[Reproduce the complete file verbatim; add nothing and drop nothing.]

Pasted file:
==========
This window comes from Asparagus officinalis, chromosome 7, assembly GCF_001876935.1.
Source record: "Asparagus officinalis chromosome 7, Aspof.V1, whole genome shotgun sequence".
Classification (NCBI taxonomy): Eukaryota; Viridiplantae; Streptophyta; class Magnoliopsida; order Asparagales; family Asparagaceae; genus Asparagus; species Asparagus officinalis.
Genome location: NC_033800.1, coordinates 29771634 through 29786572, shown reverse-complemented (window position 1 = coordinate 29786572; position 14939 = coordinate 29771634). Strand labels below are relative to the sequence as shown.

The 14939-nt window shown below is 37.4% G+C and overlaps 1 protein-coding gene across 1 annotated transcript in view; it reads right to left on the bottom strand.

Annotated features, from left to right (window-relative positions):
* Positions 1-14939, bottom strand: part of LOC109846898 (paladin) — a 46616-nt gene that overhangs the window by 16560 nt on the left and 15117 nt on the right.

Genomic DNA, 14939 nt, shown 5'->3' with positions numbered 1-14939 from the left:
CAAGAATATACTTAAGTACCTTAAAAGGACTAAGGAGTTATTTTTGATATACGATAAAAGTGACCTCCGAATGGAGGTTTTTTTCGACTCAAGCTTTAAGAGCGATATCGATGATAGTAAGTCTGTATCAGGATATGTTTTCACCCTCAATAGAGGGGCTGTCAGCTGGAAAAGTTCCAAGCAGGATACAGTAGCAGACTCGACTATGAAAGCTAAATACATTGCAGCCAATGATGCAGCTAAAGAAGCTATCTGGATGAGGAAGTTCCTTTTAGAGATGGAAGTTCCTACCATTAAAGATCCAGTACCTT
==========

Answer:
This window comes from Asparagus officinalis, chromosome 7, assembly GCF_001876935.1.
Source record: "Asparagus officinalis chromosome 7, Aspof.V1, whole genome shotgun sequence".
Classification (NCBI taxonomy): Eukaryota; Viridiplantae; Streptophyta; class Magnoliopsida; order Asparagales; family Asparagaceae; genus Asparagus; species Asparagus officinalis.
Genome location: NC_033800.1, coordinates 29771634 through 29786572, shown reverse-complemented (window position 1 = coordinate 29786572; position 14939 = coordinate 29771634). Strand labels below are relative to the sequence as shown.

The 14939-nt window shown below is 37.4% G+C and overlaps 1 protein-coding gene across 1 annotated transcript in view; it reads right to left on the bottom strand.

Annotated features, from left to right (window-relative positions):
* Positions 1-14939, bottom strand: part of LOC109846898 (paladin) — a 46616-nt gene that overhangs the window by 16560 nt on the left and 15117 nt on the right.

Genomic DNA, 14939 nt, shown 5'->3' with positions numbered 1-14939 from the left:
CAAGAATATACTTAAGTACCTTAAAAGGACTAAGGAGTTATTTTTGATATACGATAAAAGTGACCTCCGAATGGAGGTTTTTTTCGACTCAAGCTTTAAGAGCGATATCGATGATAGTAAGTCTGTATCAGGATATGTTTTCACCCTCAATAGAGGGGCTGTCAGCTGGAAAAGTTCCAAGCAGGATACAGTAGCAGACTCGACTATGAAAGCTAAATACATTGCAGCCAATGATGCAGCTAAAGAAGCTATCTGGATGAGGAAGTTCCTTTTAGAGATGGAAGTTCCTACCATTAAAGATCCAGTACCTT